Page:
My friend and I went on to discuss what it was about the phrase silver linings that so grates on the senses, and we decided it was more than just its overuse. It’s the subtle forcefulness of the image, the way it requires focus on only the beauty of the possibility of light. The language itself asks us to entirely ignore the big dark cloud between us and the light.
Right now it feels like many of us are asking if it is okay to see and feel both, particularly those of us who hold more privilege, live in wealthier countries, and find ourselves spending a lot of time at home managing anxiety and fear, our own and that of the people we love. Can we appreciate the moments of light that shift through this oppressive dark cloud, without denying the cloud’s existence– the reality of the virus, all the lives it has taken, and all we still don’t know? Can we accept that in some ways light and darkness require each other, give each other shape– without suggesting that the darkness is good? How can we hold all of these contradictory emotions in our hearts and bodies?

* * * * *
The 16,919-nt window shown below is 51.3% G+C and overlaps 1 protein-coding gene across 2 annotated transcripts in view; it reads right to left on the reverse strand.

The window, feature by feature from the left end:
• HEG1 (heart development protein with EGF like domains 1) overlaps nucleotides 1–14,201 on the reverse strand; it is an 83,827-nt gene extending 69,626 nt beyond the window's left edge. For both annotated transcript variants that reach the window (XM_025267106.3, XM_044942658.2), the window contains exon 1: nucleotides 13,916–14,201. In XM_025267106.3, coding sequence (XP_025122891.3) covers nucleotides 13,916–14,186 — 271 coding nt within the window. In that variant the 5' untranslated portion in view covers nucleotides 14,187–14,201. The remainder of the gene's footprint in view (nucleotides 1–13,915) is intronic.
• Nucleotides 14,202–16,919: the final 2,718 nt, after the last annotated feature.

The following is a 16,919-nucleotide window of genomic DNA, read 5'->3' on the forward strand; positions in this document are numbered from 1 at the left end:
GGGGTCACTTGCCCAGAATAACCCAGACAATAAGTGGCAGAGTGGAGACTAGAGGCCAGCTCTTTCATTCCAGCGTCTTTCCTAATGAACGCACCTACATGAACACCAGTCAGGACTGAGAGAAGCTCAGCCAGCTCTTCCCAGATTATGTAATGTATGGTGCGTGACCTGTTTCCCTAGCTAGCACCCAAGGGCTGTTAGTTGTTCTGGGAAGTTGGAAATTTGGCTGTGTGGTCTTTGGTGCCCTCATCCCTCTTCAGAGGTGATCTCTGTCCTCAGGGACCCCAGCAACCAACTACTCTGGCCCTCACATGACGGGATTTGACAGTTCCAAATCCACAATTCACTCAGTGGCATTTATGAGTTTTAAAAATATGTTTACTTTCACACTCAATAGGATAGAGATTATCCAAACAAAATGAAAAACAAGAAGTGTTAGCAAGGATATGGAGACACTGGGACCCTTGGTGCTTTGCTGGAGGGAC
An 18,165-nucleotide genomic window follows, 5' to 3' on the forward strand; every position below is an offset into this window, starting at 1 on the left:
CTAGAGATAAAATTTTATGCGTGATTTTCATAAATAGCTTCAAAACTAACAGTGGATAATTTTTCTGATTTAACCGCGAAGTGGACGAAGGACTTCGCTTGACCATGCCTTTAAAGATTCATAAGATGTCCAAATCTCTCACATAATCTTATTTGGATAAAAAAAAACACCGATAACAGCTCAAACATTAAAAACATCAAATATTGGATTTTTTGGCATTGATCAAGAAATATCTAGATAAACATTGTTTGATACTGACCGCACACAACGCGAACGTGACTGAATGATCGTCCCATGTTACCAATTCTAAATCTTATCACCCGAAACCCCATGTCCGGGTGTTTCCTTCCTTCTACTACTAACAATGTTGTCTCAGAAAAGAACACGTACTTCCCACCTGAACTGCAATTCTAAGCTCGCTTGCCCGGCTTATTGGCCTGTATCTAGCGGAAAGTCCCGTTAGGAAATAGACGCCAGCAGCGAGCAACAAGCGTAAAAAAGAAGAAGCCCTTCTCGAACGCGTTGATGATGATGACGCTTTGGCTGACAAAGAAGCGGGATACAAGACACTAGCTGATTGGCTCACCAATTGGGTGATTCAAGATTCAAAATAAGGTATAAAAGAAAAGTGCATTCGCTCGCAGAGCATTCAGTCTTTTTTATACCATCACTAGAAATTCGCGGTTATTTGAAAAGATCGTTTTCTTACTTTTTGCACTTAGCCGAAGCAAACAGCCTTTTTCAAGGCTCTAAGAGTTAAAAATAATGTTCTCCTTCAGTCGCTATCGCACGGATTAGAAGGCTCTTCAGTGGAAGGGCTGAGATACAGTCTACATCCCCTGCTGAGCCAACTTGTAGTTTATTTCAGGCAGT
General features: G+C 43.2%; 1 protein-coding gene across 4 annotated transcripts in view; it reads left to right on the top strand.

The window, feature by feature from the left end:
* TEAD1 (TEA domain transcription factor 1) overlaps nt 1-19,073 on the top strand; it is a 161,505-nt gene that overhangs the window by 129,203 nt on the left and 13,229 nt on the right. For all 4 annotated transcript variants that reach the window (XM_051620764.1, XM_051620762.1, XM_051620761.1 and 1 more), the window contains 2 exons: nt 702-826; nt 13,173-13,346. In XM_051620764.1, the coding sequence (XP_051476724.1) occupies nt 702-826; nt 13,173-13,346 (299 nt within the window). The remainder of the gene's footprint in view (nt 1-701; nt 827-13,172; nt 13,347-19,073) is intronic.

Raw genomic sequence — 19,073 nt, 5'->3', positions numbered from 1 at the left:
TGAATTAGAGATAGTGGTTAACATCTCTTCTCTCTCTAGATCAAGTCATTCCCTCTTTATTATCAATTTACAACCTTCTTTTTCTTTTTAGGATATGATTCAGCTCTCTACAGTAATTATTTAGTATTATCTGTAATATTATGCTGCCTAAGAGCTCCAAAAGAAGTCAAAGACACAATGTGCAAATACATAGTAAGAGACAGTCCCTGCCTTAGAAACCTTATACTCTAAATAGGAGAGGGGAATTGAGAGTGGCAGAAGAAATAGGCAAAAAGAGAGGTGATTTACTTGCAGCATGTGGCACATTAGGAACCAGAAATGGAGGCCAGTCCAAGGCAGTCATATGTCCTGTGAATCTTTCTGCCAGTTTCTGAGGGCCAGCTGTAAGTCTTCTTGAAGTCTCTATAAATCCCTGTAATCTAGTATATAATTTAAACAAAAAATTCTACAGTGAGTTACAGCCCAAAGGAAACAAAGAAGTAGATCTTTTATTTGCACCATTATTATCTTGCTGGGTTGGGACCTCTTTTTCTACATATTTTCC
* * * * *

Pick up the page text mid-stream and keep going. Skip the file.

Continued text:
In the wake of the sudden shift, in my state, from monitoring the virus elsewhere to the sweeping changes of a stay-at-home order, I’ve struggled to find the capacity to witness others’ grief and fear, for fear of getting swept into it. Perhaps because the virus’s arrival stateside came on the heels of a major mental health emergency in the life of one of my loved ones, I found myself with almost nothing in reserve. To heap more worry over things I could not control, onto the already mountainous pile in my life, threatened to break me, and I could not risk breaking, because I have children to care for. As a result, I feel I am failing some of my friends in their time of need for compassionate witness, because I often feel I don’t have the strength.